# Shadow mapping depth buffer resolution problem

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Hi,

I'm implementing a line-of-sight calculation shader in which I have an observer which can be dragged about on a map, and the areas visible to the observer are visualized. This is done by traditional shadow mapping where I render the 3D terrain surface in 4 directions with 90 degree frustums to produce depth maps, and then render everything from above, using the four depth maps and frustums for lookup.

This works fairly well as long as there is some variation in the terrain. However, on flat surfaces, the depth map doesn't have enough precision to separate the z values as they get close to the horizon. I have tried to illustrate the problem in the following figure:

[attachment=18393:DepthMapPrecision.png]

This is one of the camera frustums as viewed from the side. When the camera, C gets close to the ground, the two depth values,  Z1 and Z2 will map to the same pixel in the depth map, and only the closest one is used, causing the surface beyond this point to be visualized as invisible.

I know that this method will have its limitations, and that the range can't be too far, but does anyone have any ideas about how I could reduce this problem and increase the useful range of this method?

I have tried increasing the number of frustums up to 8 frustums with 45 degree FOV, and it helps a little bit, but not very much.

Cheers

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Have you considered linear depth maps? They provide linear values distibution, providing better precision when far from camera.

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Hi and thanks for the answer :-) I don't think the z value distribution is the problem here, I'm currently using logarithmic depth values which is supposed to increase the precision on the far values.

The problem here is rather that the y values map to the same pixel in the depth map, and of course only the closest one is stored.

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For your depth maps, have you tried a non-square projection matrix? If you've got 4 depth maps, then you need a 90 degree FOV on the horizontal axis, but maybe you could get away with a much tighter FOV on the vertical axis. Then using the same resolution depth map you could squeeze a lot more pixel resolution in the vertical axis.

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When rendering out the depth map, do you bias the depth value with a term proportional to the magnitude of the gradient (of depth)?  This is commonly done with shadow mapping to reduce "surface acne" type problems.

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The OP's problem is not with depth value precision, but more with depth map resolution.

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Oh, now I understand your issue.

I don't see a simple solution.

You can increase the size of your shadow map, but it will still fail in some cases.

I didn't fully understand you initial problem (what are you drawing from above?). If I understand the problem correctly, then you can try this:

2. Generate height maps of the terrain for each frustrum.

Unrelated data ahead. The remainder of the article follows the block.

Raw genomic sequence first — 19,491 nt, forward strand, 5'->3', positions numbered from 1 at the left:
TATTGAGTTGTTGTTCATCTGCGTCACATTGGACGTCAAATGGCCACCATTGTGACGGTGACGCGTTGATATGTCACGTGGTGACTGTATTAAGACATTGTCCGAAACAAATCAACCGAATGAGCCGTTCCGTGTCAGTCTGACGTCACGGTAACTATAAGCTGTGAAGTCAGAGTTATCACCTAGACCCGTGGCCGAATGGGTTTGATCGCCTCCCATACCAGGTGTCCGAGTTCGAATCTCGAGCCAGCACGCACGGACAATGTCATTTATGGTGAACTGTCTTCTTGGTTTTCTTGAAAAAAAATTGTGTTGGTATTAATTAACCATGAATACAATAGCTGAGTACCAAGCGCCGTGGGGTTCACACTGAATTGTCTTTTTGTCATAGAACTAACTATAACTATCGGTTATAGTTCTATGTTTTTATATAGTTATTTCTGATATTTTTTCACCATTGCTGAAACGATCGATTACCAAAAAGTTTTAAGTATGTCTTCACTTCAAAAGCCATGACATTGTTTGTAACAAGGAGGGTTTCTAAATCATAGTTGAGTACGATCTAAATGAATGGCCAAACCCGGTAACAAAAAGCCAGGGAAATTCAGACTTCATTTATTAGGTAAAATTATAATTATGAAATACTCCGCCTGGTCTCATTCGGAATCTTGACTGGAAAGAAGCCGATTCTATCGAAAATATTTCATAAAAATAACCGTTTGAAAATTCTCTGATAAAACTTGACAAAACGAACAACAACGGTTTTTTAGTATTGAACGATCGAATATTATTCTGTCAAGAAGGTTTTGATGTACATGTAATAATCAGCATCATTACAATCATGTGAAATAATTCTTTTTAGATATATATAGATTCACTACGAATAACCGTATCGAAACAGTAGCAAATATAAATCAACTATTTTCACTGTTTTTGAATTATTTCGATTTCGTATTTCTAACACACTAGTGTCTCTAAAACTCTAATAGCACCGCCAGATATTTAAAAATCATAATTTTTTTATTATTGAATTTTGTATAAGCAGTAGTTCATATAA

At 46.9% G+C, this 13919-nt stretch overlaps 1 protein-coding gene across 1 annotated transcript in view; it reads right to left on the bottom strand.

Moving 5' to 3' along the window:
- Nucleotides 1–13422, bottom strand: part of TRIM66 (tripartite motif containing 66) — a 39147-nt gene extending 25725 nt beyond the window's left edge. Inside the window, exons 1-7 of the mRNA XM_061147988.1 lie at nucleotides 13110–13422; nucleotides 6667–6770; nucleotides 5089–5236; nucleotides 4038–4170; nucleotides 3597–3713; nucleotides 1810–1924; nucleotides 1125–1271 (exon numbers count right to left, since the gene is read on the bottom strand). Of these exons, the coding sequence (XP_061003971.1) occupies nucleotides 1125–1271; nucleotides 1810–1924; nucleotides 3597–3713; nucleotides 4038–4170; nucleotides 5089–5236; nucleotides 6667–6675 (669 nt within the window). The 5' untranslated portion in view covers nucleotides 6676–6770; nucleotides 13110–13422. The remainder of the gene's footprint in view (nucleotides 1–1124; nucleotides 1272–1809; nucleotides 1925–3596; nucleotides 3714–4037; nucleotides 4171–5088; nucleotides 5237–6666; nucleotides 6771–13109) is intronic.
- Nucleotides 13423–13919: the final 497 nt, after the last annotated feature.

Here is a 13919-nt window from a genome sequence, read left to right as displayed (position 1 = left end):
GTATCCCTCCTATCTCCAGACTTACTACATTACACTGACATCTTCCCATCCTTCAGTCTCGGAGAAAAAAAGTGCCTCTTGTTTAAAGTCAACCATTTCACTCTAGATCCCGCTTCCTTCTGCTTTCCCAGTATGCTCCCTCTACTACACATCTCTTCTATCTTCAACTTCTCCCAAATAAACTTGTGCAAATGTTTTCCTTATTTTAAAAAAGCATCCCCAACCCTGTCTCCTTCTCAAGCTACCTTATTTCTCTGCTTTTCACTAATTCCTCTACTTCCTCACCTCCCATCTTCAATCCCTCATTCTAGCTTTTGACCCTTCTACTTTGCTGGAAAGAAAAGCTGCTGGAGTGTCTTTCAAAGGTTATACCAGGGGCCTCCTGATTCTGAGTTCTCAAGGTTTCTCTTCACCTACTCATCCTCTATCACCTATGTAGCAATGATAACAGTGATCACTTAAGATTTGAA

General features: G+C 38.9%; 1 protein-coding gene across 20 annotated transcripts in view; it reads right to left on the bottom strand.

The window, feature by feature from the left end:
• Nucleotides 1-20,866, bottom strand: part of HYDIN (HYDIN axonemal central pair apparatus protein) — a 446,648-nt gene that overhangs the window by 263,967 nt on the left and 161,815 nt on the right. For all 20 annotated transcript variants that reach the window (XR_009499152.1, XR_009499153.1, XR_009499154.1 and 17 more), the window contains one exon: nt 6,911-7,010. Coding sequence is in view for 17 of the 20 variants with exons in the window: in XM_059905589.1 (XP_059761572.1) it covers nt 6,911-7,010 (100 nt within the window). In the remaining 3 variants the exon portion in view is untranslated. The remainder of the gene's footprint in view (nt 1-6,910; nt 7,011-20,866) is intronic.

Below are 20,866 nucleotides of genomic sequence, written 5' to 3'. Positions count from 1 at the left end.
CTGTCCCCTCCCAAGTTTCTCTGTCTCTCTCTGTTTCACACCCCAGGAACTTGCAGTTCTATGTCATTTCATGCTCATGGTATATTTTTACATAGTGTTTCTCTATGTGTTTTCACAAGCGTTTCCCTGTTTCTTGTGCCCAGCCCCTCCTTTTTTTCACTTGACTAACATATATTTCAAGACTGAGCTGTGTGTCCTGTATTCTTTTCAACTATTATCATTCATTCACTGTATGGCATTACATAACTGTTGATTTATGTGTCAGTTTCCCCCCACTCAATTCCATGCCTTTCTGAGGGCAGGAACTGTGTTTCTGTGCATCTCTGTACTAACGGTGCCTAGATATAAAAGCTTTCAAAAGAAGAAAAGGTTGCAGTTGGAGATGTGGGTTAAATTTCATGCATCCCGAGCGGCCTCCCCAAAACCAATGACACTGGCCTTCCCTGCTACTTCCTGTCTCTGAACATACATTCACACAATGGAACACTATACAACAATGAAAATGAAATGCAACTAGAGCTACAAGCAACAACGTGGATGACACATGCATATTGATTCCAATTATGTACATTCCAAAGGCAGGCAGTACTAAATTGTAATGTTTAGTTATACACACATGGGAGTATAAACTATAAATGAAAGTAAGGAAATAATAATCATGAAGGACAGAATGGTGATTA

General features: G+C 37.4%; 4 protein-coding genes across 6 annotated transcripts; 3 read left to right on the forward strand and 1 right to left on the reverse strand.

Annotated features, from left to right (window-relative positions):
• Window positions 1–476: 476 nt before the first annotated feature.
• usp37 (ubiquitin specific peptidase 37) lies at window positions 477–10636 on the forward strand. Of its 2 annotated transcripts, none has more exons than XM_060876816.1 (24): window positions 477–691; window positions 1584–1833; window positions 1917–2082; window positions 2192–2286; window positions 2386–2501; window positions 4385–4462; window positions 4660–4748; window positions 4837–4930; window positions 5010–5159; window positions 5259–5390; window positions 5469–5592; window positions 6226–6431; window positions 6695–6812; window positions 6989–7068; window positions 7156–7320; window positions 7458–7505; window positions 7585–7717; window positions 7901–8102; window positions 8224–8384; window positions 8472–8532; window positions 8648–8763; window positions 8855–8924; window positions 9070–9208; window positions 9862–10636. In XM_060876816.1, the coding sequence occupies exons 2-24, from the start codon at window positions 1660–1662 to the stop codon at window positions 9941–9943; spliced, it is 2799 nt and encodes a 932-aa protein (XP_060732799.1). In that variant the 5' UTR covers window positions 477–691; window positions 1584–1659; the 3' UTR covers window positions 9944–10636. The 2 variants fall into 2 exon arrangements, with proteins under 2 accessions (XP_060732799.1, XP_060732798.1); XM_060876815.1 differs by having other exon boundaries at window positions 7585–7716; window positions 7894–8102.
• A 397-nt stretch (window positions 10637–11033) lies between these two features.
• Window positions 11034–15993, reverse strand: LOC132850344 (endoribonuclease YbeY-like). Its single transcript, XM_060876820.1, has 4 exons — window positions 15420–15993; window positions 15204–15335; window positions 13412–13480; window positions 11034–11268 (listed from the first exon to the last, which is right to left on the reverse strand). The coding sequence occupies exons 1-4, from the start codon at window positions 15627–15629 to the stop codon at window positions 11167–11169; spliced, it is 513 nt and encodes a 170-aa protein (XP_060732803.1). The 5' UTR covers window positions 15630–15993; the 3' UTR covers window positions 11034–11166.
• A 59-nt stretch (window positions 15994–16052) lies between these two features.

3. Use the shadow maps to approximate the distance to the objects in sight.

4. Refine the result using parallax occlusion on the height maps to find the exact hit point.

I suggest you post your initial problem, perhaps there is a better solution than shadow maps.

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The OP's problem is not with depth value precision, but more with depth map resolution.

Understood, but no amount of depth map resolution will fix this problem if the surface is at a sufficiently extreme angle to the observer.  A gradient based bias is designed to mitigate this specific issue (not the problem of depth value precision, which is better handled with a constant bias term).

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The stalker guys had some interesting approach to storing shadow maps for their min-max shadow map approach. They stored some plane equation stuff and reconstructed the depth there using that data. Might be worth a look for you? (Sorry, can't find paper atm).

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Hi guys, thanks again for feedback!

The actual problem I am trying to solve is to make a visibility map for line of sight. Basically you have an observer which can be dragged about on a 2D map and you want all the areas that are visible from the observer's position to be visualized.

In the following screen shot you can see one example where it works more or less as planned with the observer on a mountain, The green areas are visible, while the red are invisible.

[attachment=18478:LineOfSight.png]

In the next shot, I have placed the observer 5 meters above the sea.

[attachment=18479:LineOfSight2.png]

Here you can see we get a cutoff at a couple of kilometers distance. I suspect this is due to the depth map resolution as described in the original post. Another effect I don't understand is the peculiar "pillow" shape of the visibility map. This shape only appears when I account for the earth's curvature in the calculations, but I can't see why it should be shaped like this, it should be circular and further out from the observer. If I do not account for earth's curvature, the shape is more square.

I have tried with non-square projection matrices. The results are much better when I reduce the vertical FOV, but I still don't get the full range, even with the FOV at 5 degrees.

I don't think cascading shadow maps would help in this case. IIRC, in CSM you split the view frustum and make one shadow map for each, section along the distance of the view, but in this case I would be more interested in splitting the light frustum.

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